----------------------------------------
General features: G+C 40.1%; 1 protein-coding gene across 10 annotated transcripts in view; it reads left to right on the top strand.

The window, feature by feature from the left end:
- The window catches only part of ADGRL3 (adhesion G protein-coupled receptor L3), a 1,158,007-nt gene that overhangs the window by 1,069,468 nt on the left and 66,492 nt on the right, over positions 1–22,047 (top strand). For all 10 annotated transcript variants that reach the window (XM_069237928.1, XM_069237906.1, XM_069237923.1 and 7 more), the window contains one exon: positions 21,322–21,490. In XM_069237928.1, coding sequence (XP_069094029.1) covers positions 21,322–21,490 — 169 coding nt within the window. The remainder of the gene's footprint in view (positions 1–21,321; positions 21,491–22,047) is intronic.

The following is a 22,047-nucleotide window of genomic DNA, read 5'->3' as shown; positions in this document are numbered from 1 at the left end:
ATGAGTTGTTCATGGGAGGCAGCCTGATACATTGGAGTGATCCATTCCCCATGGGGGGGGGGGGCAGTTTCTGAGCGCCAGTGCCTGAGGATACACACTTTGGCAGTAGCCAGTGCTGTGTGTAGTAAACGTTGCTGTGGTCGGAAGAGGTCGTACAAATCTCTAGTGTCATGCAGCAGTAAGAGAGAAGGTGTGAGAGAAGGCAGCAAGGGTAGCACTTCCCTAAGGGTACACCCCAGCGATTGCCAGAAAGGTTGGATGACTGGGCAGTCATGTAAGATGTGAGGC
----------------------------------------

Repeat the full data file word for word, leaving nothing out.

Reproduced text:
General features: G+C 40.1%; 1 protein-coding gene across 10 annotated transcripts in view; it reads left to right on the top strand.

The window, feature by feature from the left end:
- The window catches only part of ADGRL3 (adhesion G protein-coupled receptor L3), a 1,158,007-nt gene that overhangs the window by 1,069,468 nt on the left and 66,492 nt on the right, over positions 1–22,047 (top strand). For all 10 annotated transcript variants that reach the window (XM_069237928.1, XM_069237906.1, XM_069237923.1 and 7 more), the window contains one exon: positions 21,322–21,490. In XM_069237928.1, coding sequence (XP_069094029.1) covers positions 21,322–21,490 — 169 coding nt within the window. The remainder of the gene's footprint in view (positions 1–21,321; positions 21,491–22,047) is intronic.

The following is a 22,047-nucleotide window of genomic DNA, read 5'->3' as shown; positions in this document are numbered from 1 at the left end:
ATGAGTTGTTCATGGGAGGCAGCCTGATACATTGGAGTGATCCATTCCCCATGGGGGGGGGGGGCAGTTTCTGAGCGCCAGTGCCTGAGGATACACACTTTGGCAGTAGCCAGTGCTGTGTGTAGTAAACGTTGCTGTGGTCGGAAGAGGTCGTACAAATCTCTAGTGTCATGCAGCAGTAAGAGAGAAGGTGTGAGAGAAGGCAGCAAGGGTAGCACTTCCCTAAGGGTACACCCCAGCGATTGCCAGAAAGGTTGGATGACTGGGCAGTCATGTAAGATGTGAGGC